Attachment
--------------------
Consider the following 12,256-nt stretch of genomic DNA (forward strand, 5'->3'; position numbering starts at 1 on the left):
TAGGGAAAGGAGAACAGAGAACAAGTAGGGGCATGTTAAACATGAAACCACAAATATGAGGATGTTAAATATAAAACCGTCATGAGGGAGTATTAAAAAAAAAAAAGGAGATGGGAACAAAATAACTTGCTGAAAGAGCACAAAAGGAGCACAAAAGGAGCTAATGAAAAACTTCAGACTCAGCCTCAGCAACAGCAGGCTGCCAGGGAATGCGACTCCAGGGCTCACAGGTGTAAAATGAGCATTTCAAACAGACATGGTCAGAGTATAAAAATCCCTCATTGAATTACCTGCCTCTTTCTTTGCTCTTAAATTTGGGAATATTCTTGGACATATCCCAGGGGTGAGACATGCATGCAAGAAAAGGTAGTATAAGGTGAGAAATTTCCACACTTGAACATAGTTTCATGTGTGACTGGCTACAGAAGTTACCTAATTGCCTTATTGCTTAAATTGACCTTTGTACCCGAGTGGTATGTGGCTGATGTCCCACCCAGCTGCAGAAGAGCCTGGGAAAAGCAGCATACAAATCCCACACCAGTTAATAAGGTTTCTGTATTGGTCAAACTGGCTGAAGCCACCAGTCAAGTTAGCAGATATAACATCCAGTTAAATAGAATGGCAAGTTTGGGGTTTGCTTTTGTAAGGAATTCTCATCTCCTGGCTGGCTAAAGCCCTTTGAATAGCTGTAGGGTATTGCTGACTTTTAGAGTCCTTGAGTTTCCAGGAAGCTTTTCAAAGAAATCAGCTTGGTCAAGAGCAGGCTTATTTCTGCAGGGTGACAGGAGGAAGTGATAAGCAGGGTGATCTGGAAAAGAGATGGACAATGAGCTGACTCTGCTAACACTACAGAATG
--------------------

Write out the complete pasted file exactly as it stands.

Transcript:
Consider the following 12,256-nt stretch of genomic DNA (forward strand, 5'->3'; position numbering starts at 1 on the left):
TAGGGAAAGGAGAACAGAGAACAAGTAGGGGCATGTTAAACATGAAACCACAAATATGAGGATGTTAAATATAAAACCGTCATGAGGGAGTATTAAAAAAAAAAAAGGAGATGGGAACAAAATAACTTGCTGAAAGAGCACAAAAGGAGCACAAAAGGAGCTAATGAAAAACTTCAGACTCAGCCTCAGCAACAGCAGGCTGCCAGGGAATGCGACTCCAGGGCTCACAGGTGTAAAATGAGCATTTCAAACAGACATGGTCAGAGTATAAAAATCCCTCATTGAATTACCTGCCTCTTTCTTTGCTCTTAAATTTGGGAATATTCTTGGACATATCCCAGGGGTGAGACATGCATGCAAGAAAAGGTAGTATAAGGTGAGAAATTTCCACACTTGAACATAGTTTCATGTGTGACTGGCTACAGAAGTTACCTAATTGCCTTATTGCTTAAATTGACCTTTGTACCCGAGTGGTATGTGGCTGATGTCCCACCCAGCTGCAGAAGAGCCTGGGAAAAGCAGCATACAAATCCCACACCAGTTAATAAGGTTTCTGTATTGGTCAAACTGGCTGAAGCCACCAGTCAAGTTAGCAGATATAACATCCAGTTAAATAGAATGGCAAGTTTGGGGTTTGCTTTTGTAAGGAATTCTCATCTCCTGGCTGGCTAAAGCCCTTTGAATAGCTGTAGGGTATTGCTGACTTTTAGAGTCCTTGAGTTTCCAGGAAGCTTTTCAAAGAAATCAGCTTGGTCAAGAGCAGGCTTATTTCTGCAGGGTGACAGGAGGAAGTGATAAGCAGGGTGATCTGGAAAAGAGATGGACAATGAGCTGACTCTGCTAACACTACAGAATG